At least once a week, on or offline, someone will ask me why I ‘claim’ to have PTSD, since I have not served in the armed forces.

To start with, the question bugged me: we live in a society that deems people ‘scroungers’ for the least sign of ‘weakness’. The assumption in the first instance, systemically, is to disbelieve. If you own up to a disability, its because you want a way out of work. In an of itself, that’s a brutalising system under which to live, so on first glance, accusations of lying because you haven’t been on a battlefield, a battleship or war plane, is just another form of disbelief.

What really rankled, however, was the sexism, misogyny and homophobia behind the question.

I am perfectly capable of taking a step back from my anger and seeing the moving parts of the bigotry: sexism, misogyny, homophobia and abelism are all present and correct; but I have also noticed that the men who accost me with the question (and its been exclusively white men so far), have never themselves served in the armed forces either.

Not a one of them.

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In the grand scheme of things, fools who will not stop and think before speaking are merely an annoyance. There are days when all the various forms of bigotry that are encountered when you live in a body that is not so valuable, do sometimes pile up. At times like that it is important to see something as clearly as possible, lest your vision get so narrow that you fail to acknowledge some of the many other burdens to which you are not subject.

This condition to which I am subject – with its various attendant symptoms – is not something I need to justify, in either its cause or effect. I will – in the right context – share about how some of those symptoms manifest and how they impact. Flashbacks, for example, are a full body experience and not simply something in my head: the trauma’s (and that is the right word) did not occur on a literal battlefield, but the impact on the pysche and body was still very real. When your whole self finds itself jerked back in to that trauma, repeatedly, that is not the result of ‘weakness’.

We live in flesh and blood bodies, imperfect ones that are not built to withstand the kind of violence to which we subject each other when groups of people (and so often those people are white), try to assert dominance over another group of people because they do not meet with some ideological dogma about what a body should look like.

When your identity does not match that dogmatic ideal, that identity is suspect and subject to erasure.  Where those who assume I am lying about PTSD do so ‘because I haven’t served in the armed forces’,  it is not ignorance of the impact of violence that drives the question. Were that the case, then they would instantly recognise refugees (so often escaping the actual battlefields they claim to be the only place one can be exposed to something which would cause such a condition) as being traumatised people.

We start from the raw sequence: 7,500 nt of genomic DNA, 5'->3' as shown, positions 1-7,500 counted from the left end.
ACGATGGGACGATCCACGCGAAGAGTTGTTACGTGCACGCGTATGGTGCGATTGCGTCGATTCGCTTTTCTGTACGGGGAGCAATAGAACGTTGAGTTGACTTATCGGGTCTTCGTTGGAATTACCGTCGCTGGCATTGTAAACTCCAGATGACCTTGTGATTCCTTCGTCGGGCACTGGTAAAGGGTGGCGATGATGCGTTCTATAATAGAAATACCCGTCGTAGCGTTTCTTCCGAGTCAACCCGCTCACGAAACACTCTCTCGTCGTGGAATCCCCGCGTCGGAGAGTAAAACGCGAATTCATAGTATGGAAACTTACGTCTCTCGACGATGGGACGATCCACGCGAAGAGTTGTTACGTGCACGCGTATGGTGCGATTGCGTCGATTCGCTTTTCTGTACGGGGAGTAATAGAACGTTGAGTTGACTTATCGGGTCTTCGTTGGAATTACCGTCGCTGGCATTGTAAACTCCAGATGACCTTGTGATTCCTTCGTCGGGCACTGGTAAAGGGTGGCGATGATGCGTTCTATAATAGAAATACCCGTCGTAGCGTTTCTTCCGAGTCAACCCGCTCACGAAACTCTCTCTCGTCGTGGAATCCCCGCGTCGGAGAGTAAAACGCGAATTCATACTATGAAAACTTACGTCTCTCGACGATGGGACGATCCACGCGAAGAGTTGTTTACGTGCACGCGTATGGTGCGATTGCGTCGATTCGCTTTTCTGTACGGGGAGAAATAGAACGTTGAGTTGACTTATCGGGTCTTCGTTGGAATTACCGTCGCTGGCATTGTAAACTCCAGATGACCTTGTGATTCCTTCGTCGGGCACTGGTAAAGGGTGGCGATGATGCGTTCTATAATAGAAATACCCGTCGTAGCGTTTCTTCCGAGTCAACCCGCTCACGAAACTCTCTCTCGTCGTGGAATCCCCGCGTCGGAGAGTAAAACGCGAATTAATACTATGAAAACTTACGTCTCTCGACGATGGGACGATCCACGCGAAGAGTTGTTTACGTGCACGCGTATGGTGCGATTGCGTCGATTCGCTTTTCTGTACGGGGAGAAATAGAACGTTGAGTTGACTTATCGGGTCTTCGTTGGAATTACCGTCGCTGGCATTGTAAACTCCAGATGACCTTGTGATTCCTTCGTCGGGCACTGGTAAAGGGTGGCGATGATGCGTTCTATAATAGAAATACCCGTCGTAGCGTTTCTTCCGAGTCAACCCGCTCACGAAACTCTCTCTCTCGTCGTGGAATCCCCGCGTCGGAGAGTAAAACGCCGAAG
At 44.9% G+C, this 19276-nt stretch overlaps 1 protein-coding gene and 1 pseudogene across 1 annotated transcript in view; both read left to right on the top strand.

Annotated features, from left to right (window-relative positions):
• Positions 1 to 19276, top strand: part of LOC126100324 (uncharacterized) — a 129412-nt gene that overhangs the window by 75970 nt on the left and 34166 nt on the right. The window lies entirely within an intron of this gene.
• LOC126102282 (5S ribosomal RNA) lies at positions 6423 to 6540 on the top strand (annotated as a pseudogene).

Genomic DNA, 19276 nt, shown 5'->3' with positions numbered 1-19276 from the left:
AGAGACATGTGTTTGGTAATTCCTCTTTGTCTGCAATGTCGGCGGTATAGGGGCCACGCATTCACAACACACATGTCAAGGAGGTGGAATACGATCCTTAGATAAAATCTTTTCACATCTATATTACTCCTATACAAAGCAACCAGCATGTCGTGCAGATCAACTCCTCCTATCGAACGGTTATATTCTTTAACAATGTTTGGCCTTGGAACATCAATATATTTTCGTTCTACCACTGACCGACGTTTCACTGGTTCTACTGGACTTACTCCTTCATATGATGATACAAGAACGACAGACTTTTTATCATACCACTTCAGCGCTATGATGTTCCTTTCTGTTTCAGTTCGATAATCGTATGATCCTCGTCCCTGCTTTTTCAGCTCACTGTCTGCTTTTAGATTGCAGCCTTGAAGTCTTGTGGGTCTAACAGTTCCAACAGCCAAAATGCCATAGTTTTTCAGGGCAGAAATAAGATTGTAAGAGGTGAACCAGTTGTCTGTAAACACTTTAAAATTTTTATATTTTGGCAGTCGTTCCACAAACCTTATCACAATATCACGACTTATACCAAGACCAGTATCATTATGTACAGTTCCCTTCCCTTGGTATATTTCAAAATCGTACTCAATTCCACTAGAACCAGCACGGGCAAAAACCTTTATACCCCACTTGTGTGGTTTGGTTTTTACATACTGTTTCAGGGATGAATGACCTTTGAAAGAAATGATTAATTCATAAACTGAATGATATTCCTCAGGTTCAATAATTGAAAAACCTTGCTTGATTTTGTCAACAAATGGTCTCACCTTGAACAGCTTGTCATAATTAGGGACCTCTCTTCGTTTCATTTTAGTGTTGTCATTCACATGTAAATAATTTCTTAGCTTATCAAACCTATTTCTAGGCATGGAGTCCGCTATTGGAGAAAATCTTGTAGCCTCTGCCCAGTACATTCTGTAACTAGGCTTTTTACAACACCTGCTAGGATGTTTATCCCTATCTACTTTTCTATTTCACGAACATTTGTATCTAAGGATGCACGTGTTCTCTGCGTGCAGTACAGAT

But refugees are often not white, and certainly not Western or Christian enough to be deemed worthy of such humanity.

Hence the question is – at heart – racist to its core: and whilst I am not subject to the racism at the heart of the question (or its colonial context), it is important to challenge it.  The world in which we live has become a much more dangerous place, and to be black, brown, Muslim, LGBTQ, disabled or a woman (or any intersection of those), means the horizon, never that welcoming, looks a lot more intimidating than it did.

Populism, nationalism, White Supremacy, Nazi ideology – all these things suffuse the air we breath and it is all too easy for it to infect those of us who aren’t black, or brown, or Muslim, or transgender, even if you are disabled and queer and a woman. It matters not to lose sight of that, because that’s where the trap is: its how you end up on the side of the Sith Lord, instead of the rebel alliance. Anti-trans feminists, for example, long ago failed to recognise just how easily they have found themselves in bed with Trump supporting bigots who are about to take control of the most powerful country on earth.

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When living in or with a body and/or mind that is considered dysfunctional, how clearly we understand the prejudices that entails we face, matters. And whilst it matters that I take care of myself for my sake and my loved ones, self pity is dangerous.

It is inevitable that someone else will – because of bigotry and ignorance – accuse me of claiming a condition for myself which (they will insist) I have no right to, and it will be important that I see what is behind the question as clearly as possible.

It matters.